STPs were also to be assessed on additional measures besides finance, such as
- whether they will expand the use of integrated personal budgets (especially for maternity, end-of-life and elective care);
- whether they support the national roll out of the Healthy NHS programme to improve the health of the ‘footprint’s’ workforce; and
- how they will facilitate the implementation of ‘seven day’ services.
iii) Lack of legitimacy
Until recently, the nature and extent of changes that STPs were to bring about would have had been introduced or supported by government white papers, formal public consultation, policy guidance, primary legislation and statutory instruments. In contrast, the transformation of the NHS that STPs and the new care models programme they introduce are only by order of the Chief Executive of NHS England.
What’s more, some of the changes being introduced are at odds with existing legislation:
On top of which, the development of each STP was led by an ad hoc group of people drawn, for example, from CCGs, health service providers and local authorities: as an organisational body, the ‘footprint’ has no formal existence, no legal authority. Nonetheless, NHS England (itself not a statutory body) expects them to impose decisions on organisations that do have statutory authority and accountability (such as CCGs and local authorities). For example, in March 2017 Simon Stevens (Chief Executive of NHSE) told the House of Commons Public Accounts Committee that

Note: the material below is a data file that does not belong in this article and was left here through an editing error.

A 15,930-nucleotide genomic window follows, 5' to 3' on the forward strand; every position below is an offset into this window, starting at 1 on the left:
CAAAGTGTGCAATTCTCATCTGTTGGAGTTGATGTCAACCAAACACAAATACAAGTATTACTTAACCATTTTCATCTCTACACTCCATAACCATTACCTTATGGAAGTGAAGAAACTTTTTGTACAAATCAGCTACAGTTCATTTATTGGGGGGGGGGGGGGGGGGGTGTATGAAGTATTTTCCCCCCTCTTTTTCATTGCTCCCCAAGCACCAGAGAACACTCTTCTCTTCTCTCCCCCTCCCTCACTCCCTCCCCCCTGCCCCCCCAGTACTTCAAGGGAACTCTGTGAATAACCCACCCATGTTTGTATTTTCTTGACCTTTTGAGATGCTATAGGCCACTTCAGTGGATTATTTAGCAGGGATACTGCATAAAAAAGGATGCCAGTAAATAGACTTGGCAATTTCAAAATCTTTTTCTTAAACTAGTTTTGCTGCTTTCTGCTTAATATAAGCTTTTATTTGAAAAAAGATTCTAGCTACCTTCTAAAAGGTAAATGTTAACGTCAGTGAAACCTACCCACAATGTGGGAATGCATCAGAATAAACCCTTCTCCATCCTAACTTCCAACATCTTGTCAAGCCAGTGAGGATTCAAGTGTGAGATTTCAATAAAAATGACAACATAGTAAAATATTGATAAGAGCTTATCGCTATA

We are going to formally appoint leads to the 44 [Sustainability and Transformation Partnerships]. We are going to give them a range of governance rights over the organisations that are within their geographical areas, including the ability to marshal the forces of the CCGs and the local NHS England staff.
In addition, as non-statutory bodies, the new ST Partnerships are not required to undergo internal or external audit. Consequently,
Decision-making is likely to become less transparent. Public consultations, board meetings and formal, open ways to make decisions and to challenge them are likely to be replaced or subverted by backroom deals and horse-trading. (http://blog.policy.manchester.ac.uk/posts/2016/09/the-nhs-reform-reorganisation-and-the-risks-of-rushing-into-changes-without-proper-scrutiny/)
iv) Lack of public involvement and consultation